Thank you,
Keith
(802) 734-1129

Willow Crossing Farm
Johnson, VT
http://www.WillowCrossing.org

Image

As a reminder- only a few spaces remain for our 7th Annual Prospect Rock Permaculture Design Certification Course, July 20 – August 1, 2014.

Our Fruit, Nut, Berry, Vine, and Medicinal Plant Sale will be Saturday, May 3- Please pre-order to ensure you can get the plants you want!

Orchard Pruning Workshop- March 2

ImageHands on- Fruit and Nut Tree Pruning

A day long exploration of the science and practice of ecological tree crop management for diverse yields.

Willow Crossing Farm

Johnson, VT

SUNDAY, MARCH 2

10 am – 4 pm

Join VT’s Master Horticulturalist Zach Leonard and Tree Farmer Keith Morris for a day of hands-on practice with fruit and nut tree pruning, in a diverse permaculture forest garden setting.

Spend the morning in the large yurt learning the science and ecology of how trees lose limbs and ‘heal’, and explore the deep traditions of how humans beings observe and interact with this phenomenon.   We’ll synthesize a variety of pruning ideas, strategies, and techniques to help you develop your own philosophy, understanding, and confidence to go out and work with trees in your landscape in a regenerative and yielding way.

After lunch and some hot cider we’ll go outside to explore one of VT’s oldest permaculture designed food forests- a reforestation of old pasture and hayfield in the floodplain of the Lamoille River.  We’ll briefly tour ‘Productive Buffers’, wildlife corridors, and stop to work in zones of Plums, Apples, Peaches, Pears, Berries, Vines, Hazelnuts, Walnuts, and more- driven by the group’s interest, and discussing pruning techniques for trees both young and old.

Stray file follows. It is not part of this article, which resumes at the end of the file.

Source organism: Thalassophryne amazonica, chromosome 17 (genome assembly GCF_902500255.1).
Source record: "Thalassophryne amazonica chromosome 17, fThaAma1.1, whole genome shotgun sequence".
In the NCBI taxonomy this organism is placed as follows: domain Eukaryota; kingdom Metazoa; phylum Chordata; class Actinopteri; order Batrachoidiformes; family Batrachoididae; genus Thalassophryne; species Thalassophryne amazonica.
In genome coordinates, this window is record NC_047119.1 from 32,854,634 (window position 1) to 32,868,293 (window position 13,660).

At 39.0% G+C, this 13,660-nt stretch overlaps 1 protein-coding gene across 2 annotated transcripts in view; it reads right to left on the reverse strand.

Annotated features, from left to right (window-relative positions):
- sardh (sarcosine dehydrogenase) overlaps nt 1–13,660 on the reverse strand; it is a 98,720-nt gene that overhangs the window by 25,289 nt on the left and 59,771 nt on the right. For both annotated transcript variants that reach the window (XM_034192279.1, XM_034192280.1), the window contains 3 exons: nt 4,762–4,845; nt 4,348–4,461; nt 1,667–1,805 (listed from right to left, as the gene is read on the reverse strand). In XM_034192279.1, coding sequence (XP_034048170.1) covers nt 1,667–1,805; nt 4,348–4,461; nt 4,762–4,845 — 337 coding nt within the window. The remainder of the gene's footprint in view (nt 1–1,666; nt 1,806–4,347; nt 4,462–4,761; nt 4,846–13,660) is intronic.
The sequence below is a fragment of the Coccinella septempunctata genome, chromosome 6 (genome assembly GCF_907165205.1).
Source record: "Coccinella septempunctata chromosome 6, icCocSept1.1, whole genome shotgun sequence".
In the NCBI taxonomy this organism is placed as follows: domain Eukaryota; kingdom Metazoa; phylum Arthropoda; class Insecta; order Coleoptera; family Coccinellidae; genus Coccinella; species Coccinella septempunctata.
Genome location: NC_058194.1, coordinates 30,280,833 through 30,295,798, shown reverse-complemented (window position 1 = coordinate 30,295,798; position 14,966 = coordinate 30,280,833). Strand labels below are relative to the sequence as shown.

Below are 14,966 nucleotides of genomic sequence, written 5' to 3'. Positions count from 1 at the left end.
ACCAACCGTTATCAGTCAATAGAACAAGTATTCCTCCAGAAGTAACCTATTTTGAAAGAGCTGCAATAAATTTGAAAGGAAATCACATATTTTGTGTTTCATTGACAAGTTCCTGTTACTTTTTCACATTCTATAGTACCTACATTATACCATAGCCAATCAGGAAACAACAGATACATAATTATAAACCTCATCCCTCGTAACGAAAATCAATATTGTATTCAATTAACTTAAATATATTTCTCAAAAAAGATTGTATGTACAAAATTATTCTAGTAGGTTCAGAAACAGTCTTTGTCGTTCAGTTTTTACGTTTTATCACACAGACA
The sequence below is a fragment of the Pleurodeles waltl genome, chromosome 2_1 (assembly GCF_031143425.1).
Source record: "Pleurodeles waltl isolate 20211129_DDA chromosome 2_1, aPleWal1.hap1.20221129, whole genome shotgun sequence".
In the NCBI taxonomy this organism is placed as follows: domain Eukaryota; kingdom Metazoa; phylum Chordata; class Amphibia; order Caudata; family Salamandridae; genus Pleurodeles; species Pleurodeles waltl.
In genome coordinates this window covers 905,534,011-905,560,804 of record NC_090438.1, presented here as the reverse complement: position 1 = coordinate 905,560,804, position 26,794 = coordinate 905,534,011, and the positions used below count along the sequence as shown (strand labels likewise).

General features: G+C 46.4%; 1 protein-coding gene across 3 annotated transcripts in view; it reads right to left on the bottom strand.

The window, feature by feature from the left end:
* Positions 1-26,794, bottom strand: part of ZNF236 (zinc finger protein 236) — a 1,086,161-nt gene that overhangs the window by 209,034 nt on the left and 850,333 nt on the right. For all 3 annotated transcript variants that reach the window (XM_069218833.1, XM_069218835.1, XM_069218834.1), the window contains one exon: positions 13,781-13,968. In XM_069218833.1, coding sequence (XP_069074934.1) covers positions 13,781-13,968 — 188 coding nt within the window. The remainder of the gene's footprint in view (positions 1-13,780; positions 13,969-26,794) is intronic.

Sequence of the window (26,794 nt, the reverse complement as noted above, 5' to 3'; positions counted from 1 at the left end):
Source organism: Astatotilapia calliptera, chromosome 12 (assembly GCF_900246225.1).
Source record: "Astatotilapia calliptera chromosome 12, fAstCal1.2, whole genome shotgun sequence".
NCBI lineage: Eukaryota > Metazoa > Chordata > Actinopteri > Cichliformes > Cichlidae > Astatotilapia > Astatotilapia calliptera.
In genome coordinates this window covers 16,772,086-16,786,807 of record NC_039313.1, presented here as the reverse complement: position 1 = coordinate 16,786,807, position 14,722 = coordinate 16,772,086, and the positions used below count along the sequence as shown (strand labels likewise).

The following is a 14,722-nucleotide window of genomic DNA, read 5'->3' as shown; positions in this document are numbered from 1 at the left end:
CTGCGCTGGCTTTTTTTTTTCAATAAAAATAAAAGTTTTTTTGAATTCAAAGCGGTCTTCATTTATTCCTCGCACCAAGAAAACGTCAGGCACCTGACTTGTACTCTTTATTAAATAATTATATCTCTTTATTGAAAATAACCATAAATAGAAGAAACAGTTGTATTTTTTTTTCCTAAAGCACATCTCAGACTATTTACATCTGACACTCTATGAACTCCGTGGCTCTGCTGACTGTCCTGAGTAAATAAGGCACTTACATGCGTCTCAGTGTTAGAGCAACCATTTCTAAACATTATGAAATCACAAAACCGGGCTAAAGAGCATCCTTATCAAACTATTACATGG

We’ll look at and evaluate previous years of pruning decisions and ensuing consequences, and explore some natural tree injuries and healing responses, helping participants to better understand the implications of our pruning decisions over varying periods of time.

We’ll finish the day practicing with different tools to cut wood cleanly- with an eye towards maximizing production, fruit quality, ease of future maintenance, and minimizing pest and disease pressure.  We’ll also set the stage for top-working, multi-variety grafting, species changes (i.e.. Peaches on Plum roots), and other forms of propagation.  In preparation for our March 16 Grafting Workshop and Scionwood Exchange

We’ll also prune mature, bearing Hazelnuts and manage black locust, walnut, butternut/ buartnut, pecans, and more for nuts, firewood, high-value lumber, succession, aesthetics, and other long-term aims.

We’ll pass around, demonstrate, and allow you to trial favorite tools, including pruners, saws, pole saws, etc.; speak to their selection and maintenance, and discuss hygienic practices to promote orchard health and reduce cross-contamination.

This workshop kicks off our series for 2014!